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‘Shameless use of minority group for electioneering’ claim as Pride motion shot down

"It is estimated that two per cent of the people of Northern Ireland are LGBTQ+. It is patently wrong that this section of the community gets such considerable recognition when others do not."

Pride flag Armagh

Armagh City, Banbridge and Craigavon Borough Council has rejected a proposal that would see an annual event held to mark Pride in the borough.

The motion, brought to council at its monthly meeting on Monday, March 27, by Alliance Party Councillor Peter Lavery also sought permission for the local authority to participate in Belfast’s Pride parade.

Despite having the support of the 15 Alliance Party, SDLP and Sinn Fein councillors at the meeting, the motion was rejected by the 21 unionist councillors present with the DUP and UUP both branding the motion a “political stunt”.

The motion read: “This council recognises the contribution made to our borough by LGBTQ+ citizens and rejects forms of discrimination against the LGBTQ+ community.

“To show our support for equality and acceptance, this council commits to exploring participation in LGBTQ+/Pride events including:

“Exploring with the organisers of Belfast Pride for Armagh City, Banbridge and Craigavon Borough Council to participate in their parade with other public bodies on annual basis and exploring the possibility of organising a local event to mark Pride in our borough at an appropriate point in the calendar year on an annual basis.”

Introducing the motion, Councillor Lavery said taking steps to include Pride in council’s annual calendar of events would “go a long way towards recognising the valuable contribution our LGBTQ+ citizens make to our borough”.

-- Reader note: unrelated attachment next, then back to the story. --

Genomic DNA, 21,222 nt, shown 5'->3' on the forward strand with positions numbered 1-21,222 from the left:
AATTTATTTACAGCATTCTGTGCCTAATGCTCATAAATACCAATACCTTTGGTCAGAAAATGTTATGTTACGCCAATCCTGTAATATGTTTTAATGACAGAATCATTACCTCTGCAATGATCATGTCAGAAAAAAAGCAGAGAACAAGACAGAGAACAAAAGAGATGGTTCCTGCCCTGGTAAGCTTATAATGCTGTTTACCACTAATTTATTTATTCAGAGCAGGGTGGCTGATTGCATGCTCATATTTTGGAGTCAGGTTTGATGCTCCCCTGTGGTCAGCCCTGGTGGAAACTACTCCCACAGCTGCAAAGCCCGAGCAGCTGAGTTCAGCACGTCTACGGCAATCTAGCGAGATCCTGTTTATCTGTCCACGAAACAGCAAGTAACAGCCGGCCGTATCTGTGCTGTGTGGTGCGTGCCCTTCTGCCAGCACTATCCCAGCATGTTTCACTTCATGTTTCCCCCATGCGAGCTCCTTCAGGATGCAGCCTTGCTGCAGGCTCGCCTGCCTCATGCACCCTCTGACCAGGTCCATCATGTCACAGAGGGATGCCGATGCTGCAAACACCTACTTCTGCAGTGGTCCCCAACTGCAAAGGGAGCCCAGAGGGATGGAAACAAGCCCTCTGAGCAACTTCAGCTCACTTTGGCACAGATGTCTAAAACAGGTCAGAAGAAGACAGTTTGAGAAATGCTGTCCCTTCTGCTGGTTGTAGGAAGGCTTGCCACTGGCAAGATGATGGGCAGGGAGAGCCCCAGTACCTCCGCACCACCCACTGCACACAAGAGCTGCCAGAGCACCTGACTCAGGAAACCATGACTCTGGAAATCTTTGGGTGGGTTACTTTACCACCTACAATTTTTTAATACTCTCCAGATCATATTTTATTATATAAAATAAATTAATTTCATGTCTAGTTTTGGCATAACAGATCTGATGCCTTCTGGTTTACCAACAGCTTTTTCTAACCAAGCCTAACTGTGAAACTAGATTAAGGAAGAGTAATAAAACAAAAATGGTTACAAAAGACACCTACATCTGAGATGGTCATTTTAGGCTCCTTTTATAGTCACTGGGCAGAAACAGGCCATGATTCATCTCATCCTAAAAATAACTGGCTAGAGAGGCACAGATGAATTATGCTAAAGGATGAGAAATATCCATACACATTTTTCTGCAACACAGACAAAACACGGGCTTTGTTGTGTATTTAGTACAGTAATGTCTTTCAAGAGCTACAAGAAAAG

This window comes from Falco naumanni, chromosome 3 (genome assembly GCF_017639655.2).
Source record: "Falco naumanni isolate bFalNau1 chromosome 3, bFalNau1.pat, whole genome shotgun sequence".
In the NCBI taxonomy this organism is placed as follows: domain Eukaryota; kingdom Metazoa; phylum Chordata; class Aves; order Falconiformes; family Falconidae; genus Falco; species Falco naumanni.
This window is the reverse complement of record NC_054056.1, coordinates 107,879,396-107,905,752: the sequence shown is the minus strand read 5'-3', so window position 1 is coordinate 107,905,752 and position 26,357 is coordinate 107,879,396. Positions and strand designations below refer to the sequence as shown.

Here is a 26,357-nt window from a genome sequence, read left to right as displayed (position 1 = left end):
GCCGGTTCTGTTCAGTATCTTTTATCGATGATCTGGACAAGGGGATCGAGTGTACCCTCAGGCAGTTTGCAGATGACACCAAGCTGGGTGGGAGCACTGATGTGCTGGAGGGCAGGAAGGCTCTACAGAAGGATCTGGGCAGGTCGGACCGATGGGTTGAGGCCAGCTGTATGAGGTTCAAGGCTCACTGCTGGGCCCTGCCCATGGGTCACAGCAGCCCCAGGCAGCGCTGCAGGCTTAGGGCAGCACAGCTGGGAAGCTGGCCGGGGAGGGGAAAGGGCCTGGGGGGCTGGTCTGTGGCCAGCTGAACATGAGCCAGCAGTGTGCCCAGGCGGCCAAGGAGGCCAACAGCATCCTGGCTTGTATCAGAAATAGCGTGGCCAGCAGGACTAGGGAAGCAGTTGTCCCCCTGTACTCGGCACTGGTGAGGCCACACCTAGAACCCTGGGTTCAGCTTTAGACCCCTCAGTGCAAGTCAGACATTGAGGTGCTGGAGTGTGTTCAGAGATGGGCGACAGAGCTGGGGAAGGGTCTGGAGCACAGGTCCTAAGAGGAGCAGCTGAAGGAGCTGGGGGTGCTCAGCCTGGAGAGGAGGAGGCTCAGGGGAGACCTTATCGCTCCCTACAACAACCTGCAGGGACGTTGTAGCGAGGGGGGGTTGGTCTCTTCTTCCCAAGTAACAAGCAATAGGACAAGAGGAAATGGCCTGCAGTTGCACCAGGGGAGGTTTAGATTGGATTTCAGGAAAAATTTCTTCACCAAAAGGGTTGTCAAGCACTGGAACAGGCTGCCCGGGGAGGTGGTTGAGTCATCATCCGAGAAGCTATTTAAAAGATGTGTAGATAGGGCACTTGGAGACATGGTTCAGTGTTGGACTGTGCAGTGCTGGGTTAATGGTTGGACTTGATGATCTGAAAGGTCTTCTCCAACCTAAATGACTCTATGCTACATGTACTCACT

“As well as showing that our borough is an open and welcoming place for everyone, a vibrant and local Pride event could attract visitors to our borough in a positive way,” he said.

“Council participating in the Belfast Pride event, which is the biggest LGBTQ+ event of the year in Northern Ireland, would strengthen the organisation’s corporate message of inclusion.

“This motion, if passed, will allow officers to bring options to the appropriate committee so members could consider what would be the best forum for an annual Pride event and how local community groups and residents could participate in its organisation.”

Seconding the motion, party colleague, Councillor Jessica Johnston said the success of other Pride events show “that we can celebrate diversity in our society whilst being inclusive to all and bringing people together”.

“Participation in Pride events would show we are continuing to promote equality and acceptance in civic life,” she said.

Sinn Fein Councillor Paul Duffy told the chamber he would be supporting the motion and recalled how, during his time as Deputy Lord Mayor, he hosted an event for the borough’s LGBTQ+ citizens and attempted to bring a council delegation to Belfast’s Pride event.

“I actually brought a motion for council to send a delegation to Pride and that was called in,” he said. “Unfortunately, because it was called in, we missed the event but I do recall that council got an awful lot of bad press for missing it which, in my opinion, did have an impact on our bid for City of Culture.

“I would hope that this time round council will support this motion because I know I will be attending Pride this year, irrespective of the outcome of this vote.”